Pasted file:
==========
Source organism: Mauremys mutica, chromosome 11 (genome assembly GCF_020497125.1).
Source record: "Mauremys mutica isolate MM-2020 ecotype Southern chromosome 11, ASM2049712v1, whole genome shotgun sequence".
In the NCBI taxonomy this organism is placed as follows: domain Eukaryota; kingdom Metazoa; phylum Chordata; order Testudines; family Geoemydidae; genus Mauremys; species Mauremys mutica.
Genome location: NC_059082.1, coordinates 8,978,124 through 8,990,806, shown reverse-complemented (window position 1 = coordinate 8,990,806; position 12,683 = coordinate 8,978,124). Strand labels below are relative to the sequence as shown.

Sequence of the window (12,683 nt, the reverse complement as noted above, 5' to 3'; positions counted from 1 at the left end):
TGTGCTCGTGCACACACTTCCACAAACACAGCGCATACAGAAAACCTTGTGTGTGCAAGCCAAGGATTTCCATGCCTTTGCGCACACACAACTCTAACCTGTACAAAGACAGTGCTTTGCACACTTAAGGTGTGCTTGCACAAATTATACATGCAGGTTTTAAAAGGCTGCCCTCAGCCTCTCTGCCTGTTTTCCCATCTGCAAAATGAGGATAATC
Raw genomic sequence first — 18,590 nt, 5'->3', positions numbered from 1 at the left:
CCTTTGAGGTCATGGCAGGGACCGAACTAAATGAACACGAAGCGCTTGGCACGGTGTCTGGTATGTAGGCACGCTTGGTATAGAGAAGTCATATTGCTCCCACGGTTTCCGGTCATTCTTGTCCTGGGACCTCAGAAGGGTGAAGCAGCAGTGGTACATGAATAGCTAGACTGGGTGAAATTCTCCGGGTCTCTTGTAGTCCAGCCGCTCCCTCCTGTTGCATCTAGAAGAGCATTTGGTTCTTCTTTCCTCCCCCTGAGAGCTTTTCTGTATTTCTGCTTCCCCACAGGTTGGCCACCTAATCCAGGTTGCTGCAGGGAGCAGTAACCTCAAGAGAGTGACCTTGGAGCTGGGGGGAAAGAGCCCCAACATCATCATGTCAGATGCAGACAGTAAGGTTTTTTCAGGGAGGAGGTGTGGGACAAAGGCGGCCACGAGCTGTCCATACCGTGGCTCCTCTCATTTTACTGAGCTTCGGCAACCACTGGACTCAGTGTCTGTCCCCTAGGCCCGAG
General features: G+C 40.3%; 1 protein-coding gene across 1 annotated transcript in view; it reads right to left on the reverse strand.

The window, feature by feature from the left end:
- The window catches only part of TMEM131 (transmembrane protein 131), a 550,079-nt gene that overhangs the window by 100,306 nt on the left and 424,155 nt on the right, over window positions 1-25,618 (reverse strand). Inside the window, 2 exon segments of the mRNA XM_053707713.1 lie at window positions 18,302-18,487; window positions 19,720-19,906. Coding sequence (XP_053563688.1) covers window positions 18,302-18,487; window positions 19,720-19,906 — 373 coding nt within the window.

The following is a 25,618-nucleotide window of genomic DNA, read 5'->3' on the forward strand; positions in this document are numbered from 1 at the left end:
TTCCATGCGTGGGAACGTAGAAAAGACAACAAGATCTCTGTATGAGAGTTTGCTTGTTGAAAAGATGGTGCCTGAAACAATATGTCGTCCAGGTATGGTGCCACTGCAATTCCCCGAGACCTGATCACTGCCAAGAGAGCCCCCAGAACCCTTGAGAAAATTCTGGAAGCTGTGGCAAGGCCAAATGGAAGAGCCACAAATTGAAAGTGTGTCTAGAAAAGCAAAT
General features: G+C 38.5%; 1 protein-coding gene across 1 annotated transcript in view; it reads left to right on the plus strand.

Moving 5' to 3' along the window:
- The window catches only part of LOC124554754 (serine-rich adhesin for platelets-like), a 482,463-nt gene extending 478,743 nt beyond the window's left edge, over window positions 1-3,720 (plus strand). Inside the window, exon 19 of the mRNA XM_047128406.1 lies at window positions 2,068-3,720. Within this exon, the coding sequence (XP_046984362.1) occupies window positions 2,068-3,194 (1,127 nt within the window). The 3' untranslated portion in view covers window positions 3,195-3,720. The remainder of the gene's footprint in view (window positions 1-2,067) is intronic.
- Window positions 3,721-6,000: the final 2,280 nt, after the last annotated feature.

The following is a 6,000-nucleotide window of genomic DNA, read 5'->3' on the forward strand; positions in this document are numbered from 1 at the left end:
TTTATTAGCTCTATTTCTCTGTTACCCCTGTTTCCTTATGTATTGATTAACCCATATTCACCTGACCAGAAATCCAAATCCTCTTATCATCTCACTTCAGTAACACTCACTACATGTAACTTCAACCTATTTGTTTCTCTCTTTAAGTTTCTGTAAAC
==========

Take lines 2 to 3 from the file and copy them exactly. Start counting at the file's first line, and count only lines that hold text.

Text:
Source record: "Mauremys mutica isolate MM-2020 ecotype Southern chromosome 11, ASM2049712v1, whole genome shotgun sequence".
In the NCBI taxonomy this organism is placed as follows: domain Eukaryota; kingdom Metazoa; phylum Chordata; order Testudines; family Geoemydidae; genus Mauremys; species Mauremys mutica.